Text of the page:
Enable Flexible Spectrum Access with Spectrum Virtualization

Enabling flexible spectrum access (FSA) in existing

wireless networks is challenging due to the limited spectrum

programmability – the ability to change spectrum properties of

a signal to match an arbitrary frequency allocation. This paper

argues that spectrum programmability can be separated from

general wireless physical layer (PHY) modulation. Therefore, we

can support flexible spectrum programmability by inserting a

new spectrum virtualization layer (SVL) directly below traditional

wireless PHY, and enable FSA for wireless networks without

changing their PHY designs.

SVL provides a virtual baseband abstraction to wireless PHY,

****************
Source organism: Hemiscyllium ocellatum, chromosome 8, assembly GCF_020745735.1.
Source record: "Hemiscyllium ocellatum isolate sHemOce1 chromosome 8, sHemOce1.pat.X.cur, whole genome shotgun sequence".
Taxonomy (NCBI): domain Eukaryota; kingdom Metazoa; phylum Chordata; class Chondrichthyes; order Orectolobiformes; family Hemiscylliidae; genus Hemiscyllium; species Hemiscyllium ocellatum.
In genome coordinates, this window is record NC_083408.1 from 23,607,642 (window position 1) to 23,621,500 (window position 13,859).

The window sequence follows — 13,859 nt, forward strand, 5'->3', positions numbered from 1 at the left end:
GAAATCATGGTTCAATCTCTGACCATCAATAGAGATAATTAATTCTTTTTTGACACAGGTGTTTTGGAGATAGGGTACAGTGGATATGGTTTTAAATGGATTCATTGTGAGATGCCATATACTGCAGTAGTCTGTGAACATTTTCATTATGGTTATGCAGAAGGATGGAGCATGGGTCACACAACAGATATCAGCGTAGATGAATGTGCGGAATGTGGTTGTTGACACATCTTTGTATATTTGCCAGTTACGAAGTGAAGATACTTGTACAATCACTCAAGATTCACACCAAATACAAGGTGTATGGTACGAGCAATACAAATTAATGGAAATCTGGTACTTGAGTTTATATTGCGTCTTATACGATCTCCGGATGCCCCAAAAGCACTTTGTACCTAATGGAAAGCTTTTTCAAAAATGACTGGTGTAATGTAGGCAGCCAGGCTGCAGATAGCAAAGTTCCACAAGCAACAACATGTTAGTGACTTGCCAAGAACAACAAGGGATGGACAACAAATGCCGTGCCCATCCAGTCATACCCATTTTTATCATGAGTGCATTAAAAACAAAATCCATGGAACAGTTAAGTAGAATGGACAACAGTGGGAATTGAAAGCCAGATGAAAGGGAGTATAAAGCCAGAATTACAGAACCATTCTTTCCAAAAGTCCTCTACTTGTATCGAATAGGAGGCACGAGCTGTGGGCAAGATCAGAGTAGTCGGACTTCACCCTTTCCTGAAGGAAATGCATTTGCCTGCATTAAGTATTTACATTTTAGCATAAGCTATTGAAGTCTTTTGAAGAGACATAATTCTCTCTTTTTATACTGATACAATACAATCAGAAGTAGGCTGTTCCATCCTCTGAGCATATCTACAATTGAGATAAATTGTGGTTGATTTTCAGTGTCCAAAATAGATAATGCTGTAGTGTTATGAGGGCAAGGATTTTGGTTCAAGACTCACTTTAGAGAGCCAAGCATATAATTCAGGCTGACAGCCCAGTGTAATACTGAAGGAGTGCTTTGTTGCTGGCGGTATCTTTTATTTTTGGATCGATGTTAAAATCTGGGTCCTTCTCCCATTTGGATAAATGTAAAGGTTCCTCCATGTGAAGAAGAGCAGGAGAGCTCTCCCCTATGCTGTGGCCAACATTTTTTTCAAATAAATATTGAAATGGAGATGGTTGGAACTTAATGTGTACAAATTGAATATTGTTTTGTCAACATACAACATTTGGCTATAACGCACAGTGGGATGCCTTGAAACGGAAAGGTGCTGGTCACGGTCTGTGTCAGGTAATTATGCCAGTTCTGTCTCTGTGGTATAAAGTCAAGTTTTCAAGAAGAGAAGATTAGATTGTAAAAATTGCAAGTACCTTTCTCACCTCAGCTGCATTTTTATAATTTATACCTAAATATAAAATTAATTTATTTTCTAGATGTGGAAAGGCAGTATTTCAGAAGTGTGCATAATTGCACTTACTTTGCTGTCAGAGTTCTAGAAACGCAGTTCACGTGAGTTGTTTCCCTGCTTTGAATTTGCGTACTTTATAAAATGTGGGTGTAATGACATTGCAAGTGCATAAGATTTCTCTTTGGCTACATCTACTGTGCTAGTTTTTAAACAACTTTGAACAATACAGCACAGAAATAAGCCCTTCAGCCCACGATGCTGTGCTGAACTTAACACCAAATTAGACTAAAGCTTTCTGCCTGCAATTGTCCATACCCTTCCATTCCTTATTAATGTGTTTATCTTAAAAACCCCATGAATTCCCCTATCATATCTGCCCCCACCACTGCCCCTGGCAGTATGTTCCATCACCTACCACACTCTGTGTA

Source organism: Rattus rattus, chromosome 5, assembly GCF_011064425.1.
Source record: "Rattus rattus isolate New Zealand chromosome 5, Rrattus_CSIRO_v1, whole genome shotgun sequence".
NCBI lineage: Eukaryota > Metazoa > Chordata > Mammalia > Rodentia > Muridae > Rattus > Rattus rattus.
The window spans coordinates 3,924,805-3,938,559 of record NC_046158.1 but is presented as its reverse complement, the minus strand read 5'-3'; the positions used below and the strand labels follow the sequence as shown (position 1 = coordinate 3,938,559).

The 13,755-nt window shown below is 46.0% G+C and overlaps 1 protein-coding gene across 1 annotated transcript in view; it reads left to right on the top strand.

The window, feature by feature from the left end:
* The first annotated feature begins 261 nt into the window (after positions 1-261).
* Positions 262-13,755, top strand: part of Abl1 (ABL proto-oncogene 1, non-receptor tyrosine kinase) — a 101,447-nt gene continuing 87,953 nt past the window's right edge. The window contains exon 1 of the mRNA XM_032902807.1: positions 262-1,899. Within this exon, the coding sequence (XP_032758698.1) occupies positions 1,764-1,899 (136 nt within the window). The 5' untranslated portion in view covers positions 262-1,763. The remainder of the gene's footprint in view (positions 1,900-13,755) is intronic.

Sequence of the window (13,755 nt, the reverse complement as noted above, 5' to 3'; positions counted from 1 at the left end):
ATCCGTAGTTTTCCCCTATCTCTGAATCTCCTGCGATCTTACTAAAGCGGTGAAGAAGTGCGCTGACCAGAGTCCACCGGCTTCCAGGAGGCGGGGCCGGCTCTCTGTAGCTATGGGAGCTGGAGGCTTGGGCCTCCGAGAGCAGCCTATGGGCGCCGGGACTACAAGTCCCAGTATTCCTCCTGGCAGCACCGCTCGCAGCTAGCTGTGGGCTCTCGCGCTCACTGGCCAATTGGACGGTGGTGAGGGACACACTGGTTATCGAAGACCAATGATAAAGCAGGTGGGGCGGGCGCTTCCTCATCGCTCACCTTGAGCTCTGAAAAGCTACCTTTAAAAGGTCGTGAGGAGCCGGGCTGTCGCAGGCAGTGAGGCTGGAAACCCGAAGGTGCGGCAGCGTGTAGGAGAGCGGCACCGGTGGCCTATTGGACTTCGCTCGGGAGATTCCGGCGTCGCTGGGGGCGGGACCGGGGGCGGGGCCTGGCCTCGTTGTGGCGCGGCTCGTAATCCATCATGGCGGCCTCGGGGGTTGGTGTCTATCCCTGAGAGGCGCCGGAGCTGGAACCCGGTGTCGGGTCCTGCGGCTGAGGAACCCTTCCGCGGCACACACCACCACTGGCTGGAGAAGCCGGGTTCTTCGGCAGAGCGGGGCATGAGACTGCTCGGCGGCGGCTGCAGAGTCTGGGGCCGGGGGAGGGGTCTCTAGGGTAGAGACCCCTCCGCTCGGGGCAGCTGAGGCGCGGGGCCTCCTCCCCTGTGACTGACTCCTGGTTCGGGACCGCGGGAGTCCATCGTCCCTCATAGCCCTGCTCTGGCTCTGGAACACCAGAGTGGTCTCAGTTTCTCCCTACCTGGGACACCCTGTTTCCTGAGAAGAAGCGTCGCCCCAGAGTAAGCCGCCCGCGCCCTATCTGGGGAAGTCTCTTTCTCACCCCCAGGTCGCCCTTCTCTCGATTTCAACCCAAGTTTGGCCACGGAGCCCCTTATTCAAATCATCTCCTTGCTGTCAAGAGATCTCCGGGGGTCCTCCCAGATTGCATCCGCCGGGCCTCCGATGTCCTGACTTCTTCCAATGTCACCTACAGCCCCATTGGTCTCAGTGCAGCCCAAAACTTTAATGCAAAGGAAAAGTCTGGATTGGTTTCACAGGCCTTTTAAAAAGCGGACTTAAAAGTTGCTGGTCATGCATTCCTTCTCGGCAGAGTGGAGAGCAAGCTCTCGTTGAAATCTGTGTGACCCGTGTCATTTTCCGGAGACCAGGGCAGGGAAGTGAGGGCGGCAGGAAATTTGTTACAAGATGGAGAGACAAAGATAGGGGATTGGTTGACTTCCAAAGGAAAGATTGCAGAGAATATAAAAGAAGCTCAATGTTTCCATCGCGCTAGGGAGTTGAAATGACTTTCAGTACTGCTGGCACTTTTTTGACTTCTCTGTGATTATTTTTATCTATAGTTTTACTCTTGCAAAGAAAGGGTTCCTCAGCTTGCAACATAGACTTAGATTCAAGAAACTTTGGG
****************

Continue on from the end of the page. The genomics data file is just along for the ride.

which is static, contiguous, with a desirable width defined by the

PHY. At the sender side, SVL reshapes the modulated baseband

signals into waveform that matches the dynamically allocated

physical frequency bands – which can be of different width, or

non-contiguous – while keeping the modulated information unchanged.

At the receiver side, SVL performs the inverse reshaping

operation that collects the waveform from each physical band,

and reconstructs the original modulated signals for PHY. All

these reshaping operations are performed at the signal level and

therefore SVL is agnostic and transparent to upper PHY. We have

implemented a prototype of SVL on a software radio platform,

and tested it with various wireless PHYs. Our experiments show

SVL is flexible and effective

PDF file
PDF file

In  IEEE DySpan

Publisher  IEEE


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